The Supreme Court decided Sunday it would hear two recordings provided by Shula Zaken before deciding on the appeal of former Prime Minister Ehud Olmert’s acquittal in the Talansky affair. Four justices were in favor of listening to the recordings, which Zaken, Olmert’s former assistant, supplied as part of her plea bargain. Supreme Court President Asher Grunis said the current decision was no indication of how the court would rule on whether a lower court should reopen the case.
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Grunis, along with justices Uzi Vogelman, Salim Joubran and Neil Handel, favored hearing the recordings. Justice Yoram Danziger was opposed, hinting at a serious dispute between the justices in the case, and saying that acceptance of the recordings as evidence would “contaminate the criminal procedure.”
Olmert’s attorneys objected to the request to hearing the recordings.
The two recordings, from May 2011 and October 2012 — a month after the verdicts were given in the case — include conversations between Olmert and Zaken, who was Olmert’s bureau chief and served him for decades when he was mayor, a minister and later prime minister.
The prosecution claims the recordings strengthen the case against Olmert in the Talansky affair. In the case, Olmert was accused of allegedly receiving illicit funds from U.S. businessman and fundraiser Morris Talansky while serving in various public positions. The accusations predated his election as prime minister. As mayor of Jerusalem (1993-2003) and as minister of industry and trade (2003-2006), Olmert allegedly accepted significant sums of money, both directly and indirectly, from at least one third party. Olmert allegedly took hundreds of thousands of dollars, according to the suspicions. Olmert was acquitted in that case.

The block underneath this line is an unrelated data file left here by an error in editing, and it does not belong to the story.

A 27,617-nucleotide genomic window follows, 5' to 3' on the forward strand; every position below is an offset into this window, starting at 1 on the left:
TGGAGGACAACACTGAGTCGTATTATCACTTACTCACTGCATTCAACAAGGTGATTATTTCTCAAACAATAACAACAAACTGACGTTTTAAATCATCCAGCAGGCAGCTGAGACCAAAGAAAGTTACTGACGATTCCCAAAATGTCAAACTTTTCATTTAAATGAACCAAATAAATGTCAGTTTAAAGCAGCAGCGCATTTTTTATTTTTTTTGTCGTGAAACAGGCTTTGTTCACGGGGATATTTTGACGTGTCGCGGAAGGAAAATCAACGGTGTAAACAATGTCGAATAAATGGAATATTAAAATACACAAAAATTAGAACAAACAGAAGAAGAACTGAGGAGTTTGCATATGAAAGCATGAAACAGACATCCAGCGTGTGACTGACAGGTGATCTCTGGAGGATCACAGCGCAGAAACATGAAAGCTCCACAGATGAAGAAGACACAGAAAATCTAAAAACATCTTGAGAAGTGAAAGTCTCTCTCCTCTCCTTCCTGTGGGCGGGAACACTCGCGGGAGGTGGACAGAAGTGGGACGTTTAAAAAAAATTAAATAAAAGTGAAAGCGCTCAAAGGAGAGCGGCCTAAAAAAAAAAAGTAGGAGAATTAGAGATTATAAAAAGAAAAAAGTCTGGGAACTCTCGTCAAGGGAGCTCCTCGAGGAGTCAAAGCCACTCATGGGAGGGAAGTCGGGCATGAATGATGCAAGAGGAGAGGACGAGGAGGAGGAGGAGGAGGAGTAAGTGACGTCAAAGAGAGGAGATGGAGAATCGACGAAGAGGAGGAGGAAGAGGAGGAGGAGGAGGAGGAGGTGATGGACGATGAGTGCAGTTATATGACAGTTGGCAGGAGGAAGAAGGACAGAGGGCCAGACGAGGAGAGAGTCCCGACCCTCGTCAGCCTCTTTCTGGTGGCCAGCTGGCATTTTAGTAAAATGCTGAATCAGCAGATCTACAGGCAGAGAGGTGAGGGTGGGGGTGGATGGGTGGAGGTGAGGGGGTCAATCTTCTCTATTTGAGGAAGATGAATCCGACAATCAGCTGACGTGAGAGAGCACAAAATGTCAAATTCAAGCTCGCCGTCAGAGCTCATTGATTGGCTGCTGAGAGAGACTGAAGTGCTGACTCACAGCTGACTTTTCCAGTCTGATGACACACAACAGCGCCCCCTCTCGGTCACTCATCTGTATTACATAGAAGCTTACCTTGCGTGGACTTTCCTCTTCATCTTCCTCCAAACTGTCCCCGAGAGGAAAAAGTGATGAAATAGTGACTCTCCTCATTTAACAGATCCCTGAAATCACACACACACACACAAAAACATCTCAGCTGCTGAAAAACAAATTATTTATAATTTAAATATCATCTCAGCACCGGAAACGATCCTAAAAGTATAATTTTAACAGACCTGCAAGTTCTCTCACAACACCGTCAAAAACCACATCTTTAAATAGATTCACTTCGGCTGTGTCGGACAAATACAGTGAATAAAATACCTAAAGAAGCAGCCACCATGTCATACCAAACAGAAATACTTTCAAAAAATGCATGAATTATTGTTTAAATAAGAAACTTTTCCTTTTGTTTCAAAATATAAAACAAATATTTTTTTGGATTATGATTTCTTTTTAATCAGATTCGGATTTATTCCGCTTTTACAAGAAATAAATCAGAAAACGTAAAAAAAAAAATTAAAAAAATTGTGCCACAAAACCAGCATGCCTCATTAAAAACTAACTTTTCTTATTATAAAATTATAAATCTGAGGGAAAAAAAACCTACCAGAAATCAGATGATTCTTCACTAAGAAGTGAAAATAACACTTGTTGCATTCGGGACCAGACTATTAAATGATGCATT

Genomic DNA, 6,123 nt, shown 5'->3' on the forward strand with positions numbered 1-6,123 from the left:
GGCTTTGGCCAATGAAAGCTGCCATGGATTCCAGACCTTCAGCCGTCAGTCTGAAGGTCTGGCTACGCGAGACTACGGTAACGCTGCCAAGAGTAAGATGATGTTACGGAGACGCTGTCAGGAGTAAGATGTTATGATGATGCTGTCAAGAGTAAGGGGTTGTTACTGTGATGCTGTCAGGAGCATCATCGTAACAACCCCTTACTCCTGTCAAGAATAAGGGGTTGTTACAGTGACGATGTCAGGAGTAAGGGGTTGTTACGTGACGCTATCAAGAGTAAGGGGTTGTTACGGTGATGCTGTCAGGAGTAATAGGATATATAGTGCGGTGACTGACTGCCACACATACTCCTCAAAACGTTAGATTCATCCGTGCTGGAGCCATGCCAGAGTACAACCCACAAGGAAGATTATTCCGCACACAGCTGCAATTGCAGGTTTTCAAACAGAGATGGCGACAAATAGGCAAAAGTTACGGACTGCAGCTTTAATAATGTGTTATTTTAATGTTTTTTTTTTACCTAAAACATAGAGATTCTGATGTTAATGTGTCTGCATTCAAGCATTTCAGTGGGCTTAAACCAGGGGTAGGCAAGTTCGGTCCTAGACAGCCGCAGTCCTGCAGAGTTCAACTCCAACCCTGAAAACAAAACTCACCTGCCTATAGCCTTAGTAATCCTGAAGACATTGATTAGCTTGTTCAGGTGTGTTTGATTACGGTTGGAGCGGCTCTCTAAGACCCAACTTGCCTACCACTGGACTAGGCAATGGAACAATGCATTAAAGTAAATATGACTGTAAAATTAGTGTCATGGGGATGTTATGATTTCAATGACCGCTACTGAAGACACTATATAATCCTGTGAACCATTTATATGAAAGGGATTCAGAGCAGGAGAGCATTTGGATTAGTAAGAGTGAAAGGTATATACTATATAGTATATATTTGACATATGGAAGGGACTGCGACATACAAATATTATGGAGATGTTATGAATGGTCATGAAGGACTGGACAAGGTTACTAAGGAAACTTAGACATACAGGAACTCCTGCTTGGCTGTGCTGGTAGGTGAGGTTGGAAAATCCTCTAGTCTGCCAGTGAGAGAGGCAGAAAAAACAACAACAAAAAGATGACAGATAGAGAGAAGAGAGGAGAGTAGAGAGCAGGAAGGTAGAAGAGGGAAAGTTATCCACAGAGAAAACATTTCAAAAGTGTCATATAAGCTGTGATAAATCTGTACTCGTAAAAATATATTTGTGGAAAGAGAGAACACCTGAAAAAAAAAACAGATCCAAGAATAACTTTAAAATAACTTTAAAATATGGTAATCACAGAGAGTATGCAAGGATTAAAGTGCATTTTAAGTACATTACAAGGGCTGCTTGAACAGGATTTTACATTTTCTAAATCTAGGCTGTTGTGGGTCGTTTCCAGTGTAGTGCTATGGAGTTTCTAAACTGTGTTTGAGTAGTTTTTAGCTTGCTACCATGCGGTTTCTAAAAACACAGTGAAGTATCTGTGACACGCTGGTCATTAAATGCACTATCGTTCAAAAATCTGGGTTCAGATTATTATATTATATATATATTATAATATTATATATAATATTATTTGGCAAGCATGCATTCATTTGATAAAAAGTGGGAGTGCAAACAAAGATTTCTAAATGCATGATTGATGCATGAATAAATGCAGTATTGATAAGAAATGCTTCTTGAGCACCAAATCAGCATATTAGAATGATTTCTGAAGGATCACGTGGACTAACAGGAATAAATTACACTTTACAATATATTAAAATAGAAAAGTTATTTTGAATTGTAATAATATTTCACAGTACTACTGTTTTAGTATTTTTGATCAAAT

The prosecution had already appealed Olmert’s 2012 acquittal on charges of receiving large cash bribes from Talansky, but it asked a panel of five Supreme Court justices last month to send the case back to the Jerusalem District Court and allow prosecutors to submit new evidence: diaries and two recordings provided by Zaken under the state’s witness agreement she signed in March.
Prosecutors want to reopen the case based on the tapes, on the grounds that they strengthen the case against Olmert and explain why Zaken refused to testify in the original Talansky trial — to protect Olmert. Because she refused to testify at the time, the diaries, which document the alleged payments Talansky made to Olmert, were not admissible as evidence.
Talansky told a court last year that he gave Olmert’s brother Yossi $30,000 to help him out of financial difficulties at Olmert’s request. In July 2013, a year after Olmert was acquitted in the Talansky case, the Supreme Court held two days of hearings on the prosecution’s appeal. It has yet to rule.
As to Danziger’s opinion that the court should not be exposed to evidence that could be found inadmissible, and that this could influence the court, Grunis wrote that Danziger’s opinion is the opposite of the established practice, and that every day judges are exposed to inadmissible evidence. It is necessary to have faith in the justices’ judgment, and exposure to such evidence does not disqualify a judge from deciding a case, Grunis opined.